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Crack Seed Store (Oahu)

Crack Seed Store (located in Kaimuki town on Oahu) is a legendary mom-and-pop shop known for li hing mui Icees and crack seed (preserved, salted fruit snacks made from fruits like plums and mangos) offered by the pound.

Mr. Young and jars and jars of crack seed. My mouth is watering!

What is a “Crack Seed Store”?

Li hing icee (half-coke, half-strawberry), ready to drink

Crack Seed Store

These are both true:

  • “Crack Seed Store” is the name of a store in the Kaimuki neighborhood of Oahu.
  • “Crack Seed Stores” are what you call shops in Hawaii that sell crack seed.

Everyone loves the Crack Seed Store 🙂

What Is Crack Seed?

Glad you asked ^_^ 

“Crack seed” is a very Hawaii term. I’ve never heard of it outside of Hawaii. It refers to a category of salty-sour-sweet snacks centered around preserved fruits (mostly plums, mangoes, and lemons). These are several popular crack seed items:

  • Li Hing Mui (which has many subcategories)
    • Sweet li hing mui, salted li hing mui, red li hing mui
    • Li hing mango, li hing cherry…basically li hing anything
  • Lemon Peel
    • Wet lemon peel, rock salt lemon, li hing lemon peel
  • Mango
    • Pickled mango, dried mango, li hing mango, wet mango

This list could be 100x longer and more details, but you get the point. We’ll do a more detailed crack seed post soon. 

What Is Crack Seed Store?

Crack Seed Store is where you go to buy crack seed. All the crack seed is kept in big glass jars. You just choose the one(s) you want, and decide on the weight (they’re usually sold by the quarter pound).

It’s like the candy-by-the-pound stores in the mall…but better. Much better.

Entrance to Crack Seed Store on Koko Head Avenue

Where Is Crack Seed Store?

Hawaii has multiple crack seed stores (we had a lot more, but many closed in the past decades), and today we are focusing on the Crack Seed Store in Kaimuki.

Kaimuki is one of my favorite neighborhoods in Oahu. My mom’s office used to be in Kaimuki, so I’d take the bus to Kaimuki after school. Get dropped off at 12th Avenue, pick up the latest Archie Comic at Gecko’s (in the original Waialae Avenue location), and then purchase a small li hing icee from Crack Seed Store. Comics and icee in hand, I’d just walk to my mom’s office a block away. What a life!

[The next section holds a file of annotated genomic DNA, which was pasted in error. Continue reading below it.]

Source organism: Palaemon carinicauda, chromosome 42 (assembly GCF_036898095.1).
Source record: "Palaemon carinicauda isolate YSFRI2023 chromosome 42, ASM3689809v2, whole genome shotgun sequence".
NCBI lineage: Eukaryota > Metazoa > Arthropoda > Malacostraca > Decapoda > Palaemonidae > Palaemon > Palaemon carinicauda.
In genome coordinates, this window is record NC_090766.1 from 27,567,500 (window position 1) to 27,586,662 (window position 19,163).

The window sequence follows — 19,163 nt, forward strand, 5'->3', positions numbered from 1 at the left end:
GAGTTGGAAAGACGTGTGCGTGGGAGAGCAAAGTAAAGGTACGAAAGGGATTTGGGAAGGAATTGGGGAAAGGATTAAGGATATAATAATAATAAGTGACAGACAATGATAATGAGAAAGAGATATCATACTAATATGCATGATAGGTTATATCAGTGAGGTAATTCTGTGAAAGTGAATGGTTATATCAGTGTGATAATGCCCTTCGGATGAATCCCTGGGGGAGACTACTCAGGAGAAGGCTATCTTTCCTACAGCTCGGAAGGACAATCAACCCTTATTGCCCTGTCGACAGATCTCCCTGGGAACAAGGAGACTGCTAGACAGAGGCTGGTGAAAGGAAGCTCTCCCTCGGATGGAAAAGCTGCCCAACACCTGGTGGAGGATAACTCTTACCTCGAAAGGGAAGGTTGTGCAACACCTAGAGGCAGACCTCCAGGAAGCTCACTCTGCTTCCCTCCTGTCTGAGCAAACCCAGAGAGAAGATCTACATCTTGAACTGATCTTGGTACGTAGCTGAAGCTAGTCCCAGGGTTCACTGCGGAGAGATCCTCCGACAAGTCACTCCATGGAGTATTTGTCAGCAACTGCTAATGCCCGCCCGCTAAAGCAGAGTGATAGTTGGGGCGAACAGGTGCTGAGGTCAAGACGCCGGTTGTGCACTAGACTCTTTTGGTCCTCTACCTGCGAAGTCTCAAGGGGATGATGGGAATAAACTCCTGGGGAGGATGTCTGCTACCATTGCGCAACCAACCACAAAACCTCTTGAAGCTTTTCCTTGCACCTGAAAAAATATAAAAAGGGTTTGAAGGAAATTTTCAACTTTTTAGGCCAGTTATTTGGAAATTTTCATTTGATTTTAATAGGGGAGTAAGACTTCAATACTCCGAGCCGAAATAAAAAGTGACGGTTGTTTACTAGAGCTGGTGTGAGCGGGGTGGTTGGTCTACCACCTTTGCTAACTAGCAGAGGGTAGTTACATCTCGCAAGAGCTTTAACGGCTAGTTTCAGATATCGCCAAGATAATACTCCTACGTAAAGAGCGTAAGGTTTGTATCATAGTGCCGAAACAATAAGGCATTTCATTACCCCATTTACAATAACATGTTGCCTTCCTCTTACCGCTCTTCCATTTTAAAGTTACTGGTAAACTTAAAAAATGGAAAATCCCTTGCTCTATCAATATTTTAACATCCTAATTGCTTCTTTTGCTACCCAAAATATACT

Scooping up lemon peel crack seed, sold by the quarter pound

What Makes Crack Seed Store Special

Crack Seed Store (like Tasaka Guri Guri in Maui) is a true Hawaii mom and pop business. They’ve been around for over 50 years, operated by the same family (you will see Mr. Young when you are there!), and little has changed in that time. Crack Seed Store was here before I was born and I hope it will still be here long after. 

Talk to anyone who was born and raised in Hawaii and they’ll likely have their own story and memories about the crack seed store

What To Get At Crack Seed Store

We always get two things when we stop by the Crack Seed Store (which we do weekly):

Scooping the li hing mui and li hing mui juices into the icee!

Li Hing Icee

First decide on the size. I get the small size icee. Then decide what flavor: Coke or Strawberry? Did you know you can get both? Yes! Mixed together. That’s what I do. Then, you want to li hing (like it’s a verb) it.  

First he fills the icee cup halfway with coke or strawberry. Then he opens up the wet li hing mui jar and scoops in some of the li hing “juice” AND a single li hing mui (with the seed) into the half-filled cup. Then he fills it to the top with more coke or strawberry icee. Then, pau! Your li hing icee (best thing ever) is ready to drink.

I usually drink the icee first and then save the li hing mui for the very end. Then I suck/chew the li hing mui and spit out the seed. Maybe keep a napkin nearby. This drink is extra amazing on a hot day. 

Several crack seed treats including lemon peel, wet mango, and li hing mui powder

Crack Seed

On every visit I also pick one “treat.” Will it be dried li hing mango today? Wet mango? Perhaps more li hing powder? Wet lemon peel? Perhaps king mui or li hing kakimochi (this one is really good). They have about 90 different types of crack seed, which is pretty amazing.

If you can’t decide, don’t be shy about asking for suggestions. Mr. Young is also super nice with samples if you are curious. I always buy a quarter pound serving of each because I know I’ll be back again next week (and also because I have no self control and if I get more, I’ll eat more). But if I’m going on a long trip, then I’ll load up with multiple treats ^_^

Li hing icees for two 

Crack Seed Store: Insider Tips

  • There are two main parking lots and lots of street parking nearby.
  • They take credit card, but it’s better to pay in cash (especially when you’re getting one li hing icee, it’s only a few dollars).
  • Other walkable places to visit by Crack Seed Store: Pipeline Bakery for pumpkin crunch and hot malasadas, Aki Restaurant for Japanese lunch, Moke’s Bread & Breakfast and Koko Head Cafe for breakfast/brunch.
  • Go-to order: one li hing icee, half-coke and half-strawberry

Crack Seed Store: Info

  • Crack Seed Store | 1156 Koko Head Avenue, Honolulu, HI 96816 | 808-737-1022
  • Price: Icee $2.50-3, Crack seed $3.50-6.50 per quarter pound
  • Hours: Monday-Saturday (9am-9pm), Sunday (10am-7pm)

Moki

Sunday 15th of August 2021

Aloha! We live in AZ (formerly from O'ahu-Hawai'i). Nice to see the "old" pics of the Crack Seed Store in Kaimuki. We returned and visited the store and seen that it has "changed"/renovated and Mr. Young is no longer there. Very sad as the memories of how it used to look have also left with him. In all though, the place has a new look and is still busy and that is a good thing. I wish the new owners a very prosperous future and fulfilling business with new memorable moments created that will last a lifetime. Take care! Be safe! Aloha Pono!

Brian Martin